What was behind this madness? Why were we suffering? Where was G-d? Where were the British and the Americans? But even as we stood in our waste, we knew we were human beings, "b'nai adam," and that we were Jews. When all the other vicious empires in the world had their fill of our blood, when they had disappeared from the earth, leaving behind only piles of stones and stories in history books, we, who had been around since the beginning and whose land at that time was a pile of stones - and whose books much of the world coveted and embraced as truth - we still had more than books and stones to show for ourselves. We were still living and procreating, generation after generation.

Although I did not yet comprehend the evil of the "Final Solution" or suspect that a full third of our people would ultimately be slaughtered, still I knew that the Jewish people, stiff-necked and faithful, were not easily pushed off the world stage. We were major players, despite our small numbers, and we would survive this latest onslaught, much as we had survived every previous exile and persecution.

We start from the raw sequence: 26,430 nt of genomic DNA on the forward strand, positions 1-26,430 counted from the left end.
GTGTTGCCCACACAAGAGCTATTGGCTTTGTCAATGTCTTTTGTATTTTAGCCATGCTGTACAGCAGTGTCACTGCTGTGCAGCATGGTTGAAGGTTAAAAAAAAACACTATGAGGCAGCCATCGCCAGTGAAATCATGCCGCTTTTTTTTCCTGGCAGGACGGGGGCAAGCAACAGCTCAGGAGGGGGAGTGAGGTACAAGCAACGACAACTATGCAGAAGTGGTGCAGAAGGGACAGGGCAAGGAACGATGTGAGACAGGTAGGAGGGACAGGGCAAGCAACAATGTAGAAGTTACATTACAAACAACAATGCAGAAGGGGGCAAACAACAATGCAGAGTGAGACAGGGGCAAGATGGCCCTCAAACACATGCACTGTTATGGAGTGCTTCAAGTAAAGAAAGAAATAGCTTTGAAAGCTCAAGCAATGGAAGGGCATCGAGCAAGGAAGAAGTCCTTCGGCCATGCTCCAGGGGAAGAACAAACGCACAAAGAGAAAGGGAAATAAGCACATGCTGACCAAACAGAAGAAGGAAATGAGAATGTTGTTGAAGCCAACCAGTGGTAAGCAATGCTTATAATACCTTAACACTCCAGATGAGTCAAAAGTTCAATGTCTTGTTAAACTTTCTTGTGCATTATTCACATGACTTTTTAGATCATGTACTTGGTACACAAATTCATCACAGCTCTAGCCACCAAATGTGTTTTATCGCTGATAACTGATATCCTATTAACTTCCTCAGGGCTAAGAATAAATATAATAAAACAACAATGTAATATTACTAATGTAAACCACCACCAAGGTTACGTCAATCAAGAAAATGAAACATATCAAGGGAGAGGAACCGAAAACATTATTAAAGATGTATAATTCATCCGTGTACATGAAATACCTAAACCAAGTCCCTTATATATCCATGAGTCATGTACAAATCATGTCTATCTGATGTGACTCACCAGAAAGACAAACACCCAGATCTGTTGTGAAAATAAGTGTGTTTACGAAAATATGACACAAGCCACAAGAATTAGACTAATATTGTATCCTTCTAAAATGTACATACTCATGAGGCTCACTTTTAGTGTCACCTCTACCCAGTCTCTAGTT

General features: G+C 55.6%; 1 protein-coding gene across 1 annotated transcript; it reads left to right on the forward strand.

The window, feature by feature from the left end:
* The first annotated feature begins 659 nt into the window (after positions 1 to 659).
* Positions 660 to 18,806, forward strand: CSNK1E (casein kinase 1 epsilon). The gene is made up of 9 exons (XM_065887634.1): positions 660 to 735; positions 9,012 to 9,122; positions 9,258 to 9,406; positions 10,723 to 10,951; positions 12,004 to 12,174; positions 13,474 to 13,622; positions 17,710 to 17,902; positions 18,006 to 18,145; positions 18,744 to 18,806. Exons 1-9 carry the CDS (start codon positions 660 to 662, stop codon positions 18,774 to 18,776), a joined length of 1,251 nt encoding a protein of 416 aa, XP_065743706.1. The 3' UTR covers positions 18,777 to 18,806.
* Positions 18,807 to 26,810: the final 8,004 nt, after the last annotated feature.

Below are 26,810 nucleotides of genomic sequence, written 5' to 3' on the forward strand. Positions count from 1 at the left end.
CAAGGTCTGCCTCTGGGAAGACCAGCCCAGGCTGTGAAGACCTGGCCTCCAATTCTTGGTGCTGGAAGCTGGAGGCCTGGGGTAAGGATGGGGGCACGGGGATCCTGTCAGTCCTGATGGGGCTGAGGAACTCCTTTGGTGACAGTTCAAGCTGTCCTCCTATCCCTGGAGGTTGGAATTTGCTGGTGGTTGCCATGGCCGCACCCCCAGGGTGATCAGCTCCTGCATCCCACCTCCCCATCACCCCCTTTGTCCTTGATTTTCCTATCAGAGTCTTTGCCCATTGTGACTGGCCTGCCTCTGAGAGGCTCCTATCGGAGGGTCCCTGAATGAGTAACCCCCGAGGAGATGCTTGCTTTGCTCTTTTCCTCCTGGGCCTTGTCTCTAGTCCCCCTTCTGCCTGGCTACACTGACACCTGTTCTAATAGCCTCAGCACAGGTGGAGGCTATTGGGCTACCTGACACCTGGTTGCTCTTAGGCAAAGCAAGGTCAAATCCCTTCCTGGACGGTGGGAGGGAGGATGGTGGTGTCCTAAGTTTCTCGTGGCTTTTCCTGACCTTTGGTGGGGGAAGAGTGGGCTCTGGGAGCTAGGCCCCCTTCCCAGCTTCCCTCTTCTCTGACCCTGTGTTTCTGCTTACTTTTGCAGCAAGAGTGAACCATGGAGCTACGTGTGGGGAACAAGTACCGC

After three wrenching days, the doors to the cattle cars were finally opened, and we were greeted with a flood of light, fresh air, and ear-piercing screams ordering us out.

"Los schnell! Los schnell!" the Germans screamed. "Do it fast, do it fast," all the while beating us with sticks and rifle butts. Again, there were no ramps or stairs and we had to jump about four or five feet from the rail car to the ground. Then we struggled to get up as quickly as possible before being kicked by the German soldiers standing nearby. We were starving, dehydrated, and weak. Still, once the cars were cleared of their human cargo, we were made to run two kilometers to the labor camp. Some men were weeping from fright, others from relief. Surprisingly, we kept up the brisk pace forced upon us and had little time to notice the landscape. When we reached the camp, though, a hush settled over the group. We looked and carefully listened. The entire area was eerily silent. The cloud of death hung over the camp that stood before us, and the fields, which in the summer were filled with corn and wheat, were gray and brown and lifeless.